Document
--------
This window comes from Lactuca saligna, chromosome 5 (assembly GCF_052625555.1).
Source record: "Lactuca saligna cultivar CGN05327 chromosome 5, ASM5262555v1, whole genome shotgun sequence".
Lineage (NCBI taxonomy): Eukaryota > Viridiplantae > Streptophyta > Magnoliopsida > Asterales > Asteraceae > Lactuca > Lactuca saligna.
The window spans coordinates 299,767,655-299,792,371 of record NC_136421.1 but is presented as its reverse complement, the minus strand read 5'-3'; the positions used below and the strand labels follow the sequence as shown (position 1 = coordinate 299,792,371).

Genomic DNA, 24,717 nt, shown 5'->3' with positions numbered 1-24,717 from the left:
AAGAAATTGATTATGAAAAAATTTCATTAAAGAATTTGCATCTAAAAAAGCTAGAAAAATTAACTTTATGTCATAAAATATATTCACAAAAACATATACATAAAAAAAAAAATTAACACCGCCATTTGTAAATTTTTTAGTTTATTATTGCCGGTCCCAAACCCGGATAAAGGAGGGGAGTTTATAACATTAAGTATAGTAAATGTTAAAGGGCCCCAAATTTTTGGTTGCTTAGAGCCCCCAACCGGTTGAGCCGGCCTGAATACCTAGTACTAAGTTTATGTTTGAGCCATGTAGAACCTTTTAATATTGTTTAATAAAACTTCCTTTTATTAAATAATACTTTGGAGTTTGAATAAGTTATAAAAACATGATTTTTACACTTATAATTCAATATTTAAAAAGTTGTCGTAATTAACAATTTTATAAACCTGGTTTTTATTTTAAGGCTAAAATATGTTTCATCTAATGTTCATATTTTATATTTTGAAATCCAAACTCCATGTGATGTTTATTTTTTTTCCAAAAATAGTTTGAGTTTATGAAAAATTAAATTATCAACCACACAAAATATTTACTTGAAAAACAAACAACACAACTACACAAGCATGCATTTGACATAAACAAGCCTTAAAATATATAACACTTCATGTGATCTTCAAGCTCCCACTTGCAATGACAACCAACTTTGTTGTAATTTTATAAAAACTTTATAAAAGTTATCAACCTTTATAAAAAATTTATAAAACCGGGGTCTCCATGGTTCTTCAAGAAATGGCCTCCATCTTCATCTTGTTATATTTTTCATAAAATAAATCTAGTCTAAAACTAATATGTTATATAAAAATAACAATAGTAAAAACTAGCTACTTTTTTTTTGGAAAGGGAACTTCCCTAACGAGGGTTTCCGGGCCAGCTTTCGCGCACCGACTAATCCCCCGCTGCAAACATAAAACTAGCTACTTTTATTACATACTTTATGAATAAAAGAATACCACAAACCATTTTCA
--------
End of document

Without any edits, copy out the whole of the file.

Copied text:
This window comes from Lactuca saligna, chromosome 5 (assembly GCF_052625555.1).
Source record: "Lactuca saligna cultivar CGN05327 chromosome 5, ASM5262555v1, whole genome shotgun sequence".
Lineage (NCBI taxonomy): Eukaryota > Viridiplantae > Streptophyta > Magnoliopsida > Asterales > Asteraceae > Lactuca > Lactuca saligna.
The window spans coordinates 299,767,655-299,792,371 of record NC_136421.1 but is presented as its reverse complement, the minus strand read 5'-3'; the positions used below and the strand labels follow the sequence as shown (position 1 = coordinate 299,792,371).

Genomic DNA, 24,717 nt, shown 5'->3' with positions numbered 1-24,717 from the left:
AAGAAATTGATTATGAAAAAATTTCATTAAAGAATTTGCATCTAAAAAAGCTAGAAAAATTAACTTTATGTCATAAAATATATTCACAAAAACATATACATAAAAAAAAAAATTAACACCGCCATTTGTAAATTTTTTAGTTTATTATTGCCGGTCCCAAACCCGGATAAAGGAGGGGAGTTTATAACATTAAGTATAGTAAATGTTAAAGGGCCCCAAATTTTTGGTTGCTTAGAGCCCCCAACCGGTTGAGCCGGCCTGAATACCTAGTACTAAGTTTATGTTTGAGCCATGTAGAACCTTTTAATATTGTTTAATAAAACTTCCTTTTATTAAATAATACTTTGGAGTTTGAATAAGTTATAAAAACATGATTTTTACACTTATAATTCAATATTTAAAAAGTTGTCGTAATTAACAATTTTATAAACCTGGTTTTTATTTTAAGGCTAAAATATGTTTCATCTAATGTTCATATTTTATATTTTGAAATCCAAACTCCATGTGATGTTTATTTTTTTTCCAAAAATAGTTTGAGTTTATGAAAAATTAAATTATCAACCACACAAAATATTTACTTGAAAAACAAACAACACAACTACACAAGCATGCATTTGACATAAACAAGCCTTAAAATATATAACACTTCATGTGATCTTCAAGCTCCCACTTGCAATGACAACCAACTTTGTTGTAATTTTATAAAAACTTTATAAAAGTTATCAACCTTTATAAAAAATTTATAAAACCGGGGTCTCCATGGTTCTTCAAGAAATGGCCTCCATCTTCATCTTGTTATATTTTTCATAAAATAAATCTAGTCTAAAACTAATATGTTATATAAAAATAACAATAGTAAAAACTAGCTACTTTTTTTTTGGAAAGGGAACTTCCCTAACGAGGGTTTCCGGGCCAGCTTTCGCGCACCGACTAATCCCCCGCTGCAAACATAAAACTAGCTACTTTTATTACATACTTTATGAATAAAAGAATACCACAAACCATTTTCA